Between a rock and a mudslide

Starfall Drive »Residents consider the potential danger of falling rocks from the burned out hillside directly from behind their homes. The land is owned by L.A. County Public Works.
Starfall Drive »Residents consider the potential danger of falling rocks from the burned out hillside directly their homes.


On Wednesday afternoon several residents from Starfall Drive joined community officials to discuss their concerns over the falling rock and potential flooding due to the burned hills behind their homes.

Although most of the homes that butt up against the mountains will face potential flooding and mudslides this winter, three homes in particular that sit at the end of the cul-de-sac are in an especially precarious position.

“About five minutes after the fire [died down], the hill started coming down,” said Starfall resident Larry Ailes
The hills are still blackened from the back fire that was set in the area to battle the Station Fire. Residents on Starfall barely had time to feel the relief of their homes being spared by fire when the thought of rock and mud slides filled their thoughts.

“The firefighters were still here when we noticed the hill,” Ailes said.
Residents Drew and Canise Arrendondo said they had been visited by representatives from Los Angeles County Public Works but didn’t feel they received any clear direction as to what to do.

“We don’t own this land,” Canise said as she pointed behind her home.

She added that a public works representative told her and her neighbors that it was undeveloped land in a natural state and the county’s  liability was limited.

“They told me that they could give us sandbags and to keep a bag packed to leave in case of flooding,” she said.
During Wednesday’s walk through, geological engineer Baylor Gibson told the residents what the expected danger was of falling rock and outlined the path a flood or mudslide would possibly take. He pointed to a cliff area and said the face of it could easily fall off, rolling toward the home.
“You will probably see boulders as large as a soccer ball,” Gibson said.
Over at Alice Khatchooi and Craig Valentine’s home the concern was more flood than falling rock.
“You see, we have a completely different problem here. Our concerns are when it rains,” Valentine said.
The path of the flood and rain would most likely drive down the side and back of their home, while at Ailes’ residence it would be a clear path to his front door and garage.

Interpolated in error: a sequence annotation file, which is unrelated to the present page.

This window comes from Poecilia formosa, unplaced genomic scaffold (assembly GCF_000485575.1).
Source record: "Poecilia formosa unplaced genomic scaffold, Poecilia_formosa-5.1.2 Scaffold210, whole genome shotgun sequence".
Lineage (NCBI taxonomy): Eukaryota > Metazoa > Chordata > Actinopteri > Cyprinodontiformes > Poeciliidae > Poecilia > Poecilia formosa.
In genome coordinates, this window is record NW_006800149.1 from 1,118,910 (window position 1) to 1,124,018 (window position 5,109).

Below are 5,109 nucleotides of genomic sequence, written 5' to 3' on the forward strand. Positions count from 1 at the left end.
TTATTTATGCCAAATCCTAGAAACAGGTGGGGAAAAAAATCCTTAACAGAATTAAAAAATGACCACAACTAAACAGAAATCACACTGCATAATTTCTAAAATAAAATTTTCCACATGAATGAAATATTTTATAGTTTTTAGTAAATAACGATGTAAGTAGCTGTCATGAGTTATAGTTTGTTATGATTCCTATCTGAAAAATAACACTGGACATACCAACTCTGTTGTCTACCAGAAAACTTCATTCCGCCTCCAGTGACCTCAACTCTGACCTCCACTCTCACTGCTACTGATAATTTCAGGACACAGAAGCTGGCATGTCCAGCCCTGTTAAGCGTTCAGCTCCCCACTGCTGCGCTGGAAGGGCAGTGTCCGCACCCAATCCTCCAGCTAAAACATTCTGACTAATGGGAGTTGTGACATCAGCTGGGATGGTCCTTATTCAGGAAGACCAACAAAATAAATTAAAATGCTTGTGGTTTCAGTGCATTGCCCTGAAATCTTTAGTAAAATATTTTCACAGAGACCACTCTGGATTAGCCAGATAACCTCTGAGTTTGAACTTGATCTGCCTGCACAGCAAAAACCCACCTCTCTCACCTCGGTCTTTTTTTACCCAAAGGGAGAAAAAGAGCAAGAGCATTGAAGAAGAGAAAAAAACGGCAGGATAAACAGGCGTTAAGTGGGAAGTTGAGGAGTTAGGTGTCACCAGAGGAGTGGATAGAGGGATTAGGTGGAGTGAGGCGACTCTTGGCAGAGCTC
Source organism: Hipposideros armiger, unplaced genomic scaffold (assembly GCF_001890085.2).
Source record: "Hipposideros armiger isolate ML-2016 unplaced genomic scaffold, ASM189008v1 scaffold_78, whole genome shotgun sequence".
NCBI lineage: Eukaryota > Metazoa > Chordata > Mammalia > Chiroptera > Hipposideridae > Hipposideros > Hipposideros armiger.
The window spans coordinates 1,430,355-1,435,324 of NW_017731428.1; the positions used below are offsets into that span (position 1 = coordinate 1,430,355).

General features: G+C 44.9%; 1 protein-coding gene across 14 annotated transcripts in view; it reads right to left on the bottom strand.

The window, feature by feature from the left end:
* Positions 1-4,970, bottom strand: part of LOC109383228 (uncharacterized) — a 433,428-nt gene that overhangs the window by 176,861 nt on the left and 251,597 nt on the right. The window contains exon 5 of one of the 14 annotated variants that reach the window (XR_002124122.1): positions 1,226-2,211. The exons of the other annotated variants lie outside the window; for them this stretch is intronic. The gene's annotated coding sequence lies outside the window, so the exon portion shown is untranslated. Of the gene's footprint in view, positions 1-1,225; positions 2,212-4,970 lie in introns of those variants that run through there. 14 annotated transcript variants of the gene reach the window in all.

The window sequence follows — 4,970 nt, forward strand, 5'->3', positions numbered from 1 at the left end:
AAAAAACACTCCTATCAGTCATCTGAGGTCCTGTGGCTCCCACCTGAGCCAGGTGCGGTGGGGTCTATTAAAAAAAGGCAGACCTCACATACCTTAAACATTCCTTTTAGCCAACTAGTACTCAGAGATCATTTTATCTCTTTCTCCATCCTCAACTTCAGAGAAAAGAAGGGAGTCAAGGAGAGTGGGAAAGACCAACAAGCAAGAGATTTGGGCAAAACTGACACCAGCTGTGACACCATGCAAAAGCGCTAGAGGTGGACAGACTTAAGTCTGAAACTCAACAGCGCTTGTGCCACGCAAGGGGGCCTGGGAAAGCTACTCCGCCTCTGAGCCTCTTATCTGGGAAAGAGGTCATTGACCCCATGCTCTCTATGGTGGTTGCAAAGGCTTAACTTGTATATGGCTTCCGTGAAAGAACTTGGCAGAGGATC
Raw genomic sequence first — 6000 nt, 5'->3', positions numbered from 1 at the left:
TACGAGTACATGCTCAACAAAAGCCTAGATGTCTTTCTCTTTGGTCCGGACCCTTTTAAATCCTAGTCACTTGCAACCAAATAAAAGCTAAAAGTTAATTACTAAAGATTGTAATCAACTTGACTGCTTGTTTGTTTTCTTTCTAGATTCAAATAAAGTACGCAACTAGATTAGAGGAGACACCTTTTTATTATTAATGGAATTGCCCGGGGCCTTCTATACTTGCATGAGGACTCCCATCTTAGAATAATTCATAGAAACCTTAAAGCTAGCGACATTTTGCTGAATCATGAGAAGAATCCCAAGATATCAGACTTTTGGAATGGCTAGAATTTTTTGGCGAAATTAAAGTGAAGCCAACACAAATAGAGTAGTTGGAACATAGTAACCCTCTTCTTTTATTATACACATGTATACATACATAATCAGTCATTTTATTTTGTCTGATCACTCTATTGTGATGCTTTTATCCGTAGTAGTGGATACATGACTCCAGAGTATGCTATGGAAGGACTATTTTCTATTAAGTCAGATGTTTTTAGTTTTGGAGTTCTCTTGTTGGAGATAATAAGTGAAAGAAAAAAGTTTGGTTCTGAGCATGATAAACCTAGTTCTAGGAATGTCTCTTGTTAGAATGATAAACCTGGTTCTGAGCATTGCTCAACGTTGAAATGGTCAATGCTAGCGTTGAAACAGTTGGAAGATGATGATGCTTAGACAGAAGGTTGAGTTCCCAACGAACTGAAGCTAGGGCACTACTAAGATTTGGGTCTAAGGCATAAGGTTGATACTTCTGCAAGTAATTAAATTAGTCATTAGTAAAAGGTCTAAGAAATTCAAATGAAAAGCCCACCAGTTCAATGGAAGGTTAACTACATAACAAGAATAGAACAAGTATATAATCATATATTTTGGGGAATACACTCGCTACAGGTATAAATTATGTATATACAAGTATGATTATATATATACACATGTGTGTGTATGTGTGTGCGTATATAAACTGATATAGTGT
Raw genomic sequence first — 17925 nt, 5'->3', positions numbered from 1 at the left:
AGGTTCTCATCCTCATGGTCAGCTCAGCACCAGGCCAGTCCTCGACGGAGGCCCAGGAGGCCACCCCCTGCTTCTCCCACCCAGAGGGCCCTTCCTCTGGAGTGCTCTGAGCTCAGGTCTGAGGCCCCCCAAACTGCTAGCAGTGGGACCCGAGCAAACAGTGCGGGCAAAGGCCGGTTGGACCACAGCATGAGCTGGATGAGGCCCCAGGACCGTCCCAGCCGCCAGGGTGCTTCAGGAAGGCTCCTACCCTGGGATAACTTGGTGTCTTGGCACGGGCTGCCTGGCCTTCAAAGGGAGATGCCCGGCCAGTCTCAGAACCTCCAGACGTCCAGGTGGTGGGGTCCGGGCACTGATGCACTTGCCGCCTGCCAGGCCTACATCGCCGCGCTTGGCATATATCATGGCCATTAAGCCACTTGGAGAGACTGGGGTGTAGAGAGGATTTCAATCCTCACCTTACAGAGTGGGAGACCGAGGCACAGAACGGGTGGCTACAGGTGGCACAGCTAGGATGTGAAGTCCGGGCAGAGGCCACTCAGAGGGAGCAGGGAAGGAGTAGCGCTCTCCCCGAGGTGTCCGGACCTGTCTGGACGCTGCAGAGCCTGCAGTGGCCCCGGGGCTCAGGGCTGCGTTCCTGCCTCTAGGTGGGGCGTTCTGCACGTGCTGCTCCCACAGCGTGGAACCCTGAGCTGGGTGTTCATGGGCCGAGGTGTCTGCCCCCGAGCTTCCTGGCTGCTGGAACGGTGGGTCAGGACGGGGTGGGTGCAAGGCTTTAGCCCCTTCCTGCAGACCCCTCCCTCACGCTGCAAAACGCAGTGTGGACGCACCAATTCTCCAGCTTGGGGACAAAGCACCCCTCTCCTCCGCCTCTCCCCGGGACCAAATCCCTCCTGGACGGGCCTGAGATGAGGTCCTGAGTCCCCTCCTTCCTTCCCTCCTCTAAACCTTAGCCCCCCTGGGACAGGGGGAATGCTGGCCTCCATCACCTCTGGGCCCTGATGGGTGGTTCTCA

He and his wife, Deanna, had already looked at possible solutions for flood control but echoed neighbors’ call for more guidance from public works.
“We just want help. We don’t know what the best solution is and can we create a long term solution?” Drew wondered.
Tony Bell, spokesman for Supervisor Michael Antonovich’s office, said the supervisor’s office has been very diligent in making certain public works officials reached out to the residents and help them with any and all information they require for their safety.
“The Station Fire is still ongoing but we [immediately] initiated a very aggressive effort from our Department of Public Works to [reach out] to the community affected by the fire,” Bell said.
Deputy Director from L.A. County Public Works Mark Pestrella said he had just learned of the residents’ concerns on Wednesday and was making immediate plans to contact them.
Pestrella said among the structures the L.A. County Flood Control operates are 158 debris basins below the San Gabriel Mountains which employees continually clean in an effort to control flooding.
The Station Fire consumed over 160,000 acres, leaving many residents in or near public works land in jeopardy of flooding.
“As the fire was receding we were assessing and making management plans to work throughout the system,” Pestrella said.
He added the department offers free engineering advice for forest and burned areas.
“We have 50 specialized engineers that come out and assess hillside homes for not only property protection but life protection,” he said.
The unusual position the Starfall residents find themselves in is that the land behind their homes is owned by public works.
When told that the residents were willing to do whatever it took to make their homes secure but were concerned about liability because they did not own the land, Pestrella said they were right to take that into consideration.
“It is an unusual situation,” he said.
A public works manager would be contacting the residents, he said, adding they would analyze what needed to be done from the public works position to help the residents.
“We will look at what can be done without creating any false expectations,” he said.
Although the process of evaluating the aftermath of the fire is ongoing, public works and Supervisor Anotonovich are in the process of setting up community meetings to discuss the issues concerning residents and answer any questions.
“We have prioritized the La Crescenta community,” he added.
Public Works has set up a hotline for residents at (800) 214-4020.  Information can also be found at their website at
“We are very concerned about the situation,” Pestrella said.